Mentally ill not asked to quit smoking

CHICAGO, Sept. 9 (UPI) -- Many doctors don't ask their patients with depression and anxiety to quit smoking fearing they will get worse, but that is a myth, a U.S. expert said.

Brian Hitsman, a tobacco addiction specialist at Northwestern University Feinberg School of Medicine, said people with mental illnesses such as depression and anxiety are the heaviest smokers in the country.


Hitsman designed and published an evidence-based plan for psychiatrists, psychologists and other mental health providers to help their patients quit smoking.

Between 40 percent to 80 percent of mentally ill people are daily smokers, compared with fewer than 20 percent of mentally healthy people, Hitsman said.

The mentally ill also smoke more cigarettes per day -- often up to two packs and have a disproportionately high rate of tobacco-related disease and mortality, such as cardiovascular disease or cancer.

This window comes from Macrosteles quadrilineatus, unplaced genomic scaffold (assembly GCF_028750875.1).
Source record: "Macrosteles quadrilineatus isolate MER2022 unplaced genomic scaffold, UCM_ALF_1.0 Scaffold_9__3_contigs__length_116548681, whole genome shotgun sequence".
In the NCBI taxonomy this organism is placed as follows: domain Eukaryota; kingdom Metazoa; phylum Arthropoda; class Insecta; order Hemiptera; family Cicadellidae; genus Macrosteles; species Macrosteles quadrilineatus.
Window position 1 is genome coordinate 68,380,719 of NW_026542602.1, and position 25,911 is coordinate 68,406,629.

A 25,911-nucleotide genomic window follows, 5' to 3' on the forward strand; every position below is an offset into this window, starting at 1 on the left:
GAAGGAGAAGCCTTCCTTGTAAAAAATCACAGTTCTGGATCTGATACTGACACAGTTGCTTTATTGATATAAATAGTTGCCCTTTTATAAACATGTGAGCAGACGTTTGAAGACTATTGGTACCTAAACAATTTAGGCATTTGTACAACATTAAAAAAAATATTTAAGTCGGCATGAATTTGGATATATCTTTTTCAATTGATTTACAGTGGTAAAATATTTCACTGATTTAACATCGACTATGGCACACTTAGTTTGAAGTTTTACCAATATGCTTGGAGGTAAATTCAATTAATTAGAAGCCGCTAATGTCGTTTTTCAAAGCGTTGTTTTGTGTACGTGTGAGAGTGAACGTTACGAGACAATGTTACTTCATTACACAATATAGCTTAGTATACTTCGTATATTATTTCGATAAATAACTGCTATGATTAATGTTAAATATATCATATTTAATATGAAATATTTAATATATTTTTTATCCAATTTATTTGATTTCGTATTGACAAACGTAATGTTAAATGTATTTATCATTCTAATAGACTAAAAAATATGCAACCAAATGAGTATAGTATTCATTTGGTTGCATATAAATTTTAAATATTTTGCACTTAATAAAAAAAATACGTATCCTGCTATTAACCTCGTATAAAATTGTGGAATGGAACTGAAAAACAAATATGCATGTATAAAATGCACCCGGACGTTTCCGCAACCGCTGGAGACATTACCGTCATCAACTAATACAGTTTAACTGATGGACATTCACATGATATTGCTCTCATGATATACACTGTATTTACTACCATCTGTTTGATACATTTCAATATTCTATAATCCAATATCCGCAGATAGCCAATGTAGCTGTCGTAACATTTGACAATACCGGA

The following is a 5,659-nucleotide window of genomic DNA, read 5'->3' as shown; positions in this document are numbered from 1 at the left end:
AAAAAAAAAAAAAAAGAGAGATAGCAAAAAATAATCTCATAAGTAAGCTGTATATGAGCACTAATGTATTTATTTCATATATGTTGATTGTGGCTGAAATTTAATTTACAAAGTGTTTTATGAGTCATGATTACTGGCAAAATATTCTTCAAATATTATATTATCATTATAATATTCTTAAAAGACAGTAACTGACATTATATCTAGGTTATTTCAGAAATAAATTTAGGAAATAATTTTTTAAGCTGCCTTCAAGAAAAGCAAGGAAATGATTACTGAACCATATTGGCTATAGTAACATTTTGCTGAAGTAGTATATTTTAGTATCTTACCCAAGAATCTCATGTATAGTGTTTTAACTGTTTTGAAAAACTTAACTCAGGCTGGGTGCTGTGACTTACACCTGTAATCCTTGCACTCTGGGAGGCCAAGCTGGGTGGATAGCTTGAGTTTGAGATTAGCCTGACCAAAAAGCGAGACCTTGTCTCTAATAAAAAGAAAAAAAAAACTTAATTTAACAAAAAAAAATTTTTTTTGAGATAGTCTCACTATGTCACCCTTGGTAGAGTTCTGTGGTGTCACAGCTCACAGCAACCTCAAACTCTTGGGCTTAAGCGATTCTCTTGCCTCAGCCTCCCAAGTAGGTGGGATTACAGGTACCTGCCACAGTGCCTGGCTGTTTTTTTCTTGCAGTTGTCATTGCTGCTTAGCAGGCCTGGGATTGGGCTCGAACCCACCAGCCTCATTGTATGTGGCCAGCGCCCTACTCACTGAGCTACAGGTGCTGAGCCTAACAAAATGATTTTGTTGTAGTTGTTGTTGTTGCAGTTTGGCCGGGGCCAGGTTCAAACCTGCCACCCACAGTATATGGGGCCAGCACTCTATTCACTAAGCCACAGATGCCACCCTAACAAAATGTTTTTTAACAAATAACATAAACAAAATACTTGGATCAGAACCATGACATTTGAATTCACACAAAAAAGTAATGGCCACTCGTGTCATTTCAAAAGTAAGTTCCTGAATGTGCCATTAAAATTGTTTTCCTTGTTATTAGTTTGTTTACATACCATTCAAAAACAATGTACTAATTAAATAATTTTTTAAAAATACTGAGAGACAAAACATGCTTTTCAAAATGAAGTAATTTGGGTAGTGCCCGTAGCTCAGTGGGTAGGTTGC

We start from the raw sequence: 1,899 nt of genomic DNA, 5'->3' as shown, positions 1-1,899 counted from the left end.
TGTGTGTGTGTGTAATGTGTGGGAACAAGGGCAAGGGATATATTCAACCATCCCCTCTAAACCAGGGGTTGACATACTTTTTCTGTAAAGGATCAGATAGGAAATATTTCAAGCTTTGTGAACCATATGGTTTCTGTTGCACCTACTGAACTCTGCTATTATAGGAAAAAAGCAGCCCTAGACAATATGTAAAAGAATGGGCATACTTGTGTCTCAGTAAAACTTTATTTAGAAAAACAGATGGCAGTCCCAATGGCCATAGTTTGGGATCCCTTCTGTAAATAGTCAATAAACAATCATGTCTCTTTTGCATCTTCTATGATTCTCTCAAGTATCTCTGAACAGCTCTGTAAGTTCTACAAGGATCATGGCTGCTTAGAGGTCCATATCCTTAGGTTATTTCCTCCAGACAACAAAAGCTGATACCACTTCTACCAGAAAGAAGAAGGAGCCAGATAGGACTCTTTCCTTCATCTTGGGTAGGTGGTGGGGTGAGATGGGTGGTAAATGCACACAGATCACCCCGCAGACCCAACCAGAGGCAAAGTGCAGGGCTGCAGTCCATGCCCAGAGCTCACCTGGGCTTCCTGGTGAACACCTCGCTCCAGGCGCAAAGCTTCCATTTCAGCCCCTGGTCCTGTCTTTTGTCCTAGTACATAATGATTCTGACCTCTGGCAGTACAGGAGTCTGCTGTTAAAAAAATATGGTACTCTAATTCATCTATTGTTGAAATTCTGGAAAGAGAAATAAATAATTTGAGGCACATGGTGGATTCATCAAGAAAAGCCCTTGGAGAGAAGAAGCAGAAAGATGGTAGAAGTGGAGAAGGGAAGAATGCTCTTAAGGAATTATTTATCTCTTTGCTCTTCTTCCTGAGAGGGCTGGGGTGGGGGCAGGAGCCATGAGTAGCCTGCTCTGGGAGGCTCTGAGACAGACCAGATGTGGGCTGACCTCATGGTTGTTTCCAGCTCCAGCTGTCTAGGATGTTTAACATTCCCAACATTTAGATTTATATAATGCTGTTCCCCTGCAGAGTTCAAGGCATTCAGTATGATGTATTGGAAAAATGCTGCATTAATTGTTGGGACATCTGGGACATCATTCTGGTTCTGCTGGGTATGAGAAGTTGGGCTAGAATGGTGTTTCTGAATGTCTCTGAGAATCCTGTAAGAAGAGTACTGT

Hitsman examined 13 randomized clinical trials that measured psychiatric symptoms during smoking cessation treatment and seven studies showed that psychiatric symptoms actually improved while patients were trying to kick the habit, while six showed no changes.

"Doctors erroneously believe mental disorders will worsen if they take away a person's tobacco," Hitsman said in a statement. "Not a single study shows that symptoms get worse."


The findings are published in the Canadian Journal of Psychiatry.

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